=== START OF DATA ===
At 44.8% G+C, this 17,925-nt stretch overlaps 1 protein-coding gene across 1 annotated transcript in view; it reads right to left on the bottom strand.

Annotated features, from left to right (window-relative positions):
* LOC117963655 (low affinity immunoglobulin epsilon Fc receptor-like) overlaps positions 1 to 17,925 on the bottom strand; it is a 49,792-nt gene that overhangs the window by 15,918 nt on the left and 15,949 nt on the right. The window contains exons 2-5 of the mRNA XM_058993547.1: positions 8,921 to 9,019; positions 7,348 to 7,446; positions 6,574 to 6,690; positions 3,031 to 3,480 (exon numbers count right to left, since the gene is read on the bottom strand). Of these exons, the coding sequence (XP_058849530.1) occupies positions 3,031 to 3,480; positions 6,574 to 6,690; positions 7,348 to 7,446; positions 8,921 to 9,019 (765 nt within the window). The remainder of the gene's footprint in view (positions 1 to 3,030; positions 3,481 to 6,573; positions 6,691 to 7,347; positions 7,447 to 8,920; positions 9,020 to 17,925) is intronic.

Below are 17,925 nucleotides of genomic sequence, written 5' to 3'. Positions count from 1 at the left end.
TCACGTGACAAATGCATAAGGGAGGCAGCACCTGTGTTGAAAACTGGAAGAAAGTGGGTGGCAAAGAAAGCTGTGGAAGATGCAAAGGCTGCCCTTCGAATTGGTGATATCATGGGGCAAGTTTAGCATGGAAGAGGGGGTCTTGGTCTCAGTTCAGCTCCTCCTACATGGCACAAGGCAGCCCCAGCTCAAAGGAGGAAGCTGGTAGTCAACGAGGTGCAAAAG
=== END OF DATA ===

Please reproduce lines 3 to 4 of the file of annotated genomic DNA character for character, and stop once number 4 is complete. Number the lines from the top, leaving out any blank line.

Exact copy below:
* LOC117963655 (low affinity immunoglobulin epsilon Fc receptor-like) overlaps positions 1 to 17,925 on the bottom strand; it is a 49,792-nt gene that overhangs the window by 15,918 nt on the left and 15,949 nt on the right. The window contains exons 2-5 of the mRNA XM_058993547.1: positions 8,921 to 9,019; positions 7,348 to 7,446; positions 6,574 to 6,690; positions 3,031 to 3,480 (exon numbers count right to left, since the gene is read on the bottom strand). Of these exons, the coding sequence (XP_058849530.1) occupies positions 3,031 to 3,480; positions 6,574 to 6,690; positions 7,348 to 7,446; positions 8,921 to 9,019 (765 nt within the window). The remainder of the gene's footprint in view (positions 1 to 3,030; positions 3,481 to 6,573; positions 6,691 to 7,347; positions 7,447 to 8,920; positions 9,020 to 17,925) is intronic.

Below are 17,925 nucleotides of genomic sequence, written 5' to 3'. Positions count from 1 at the left end.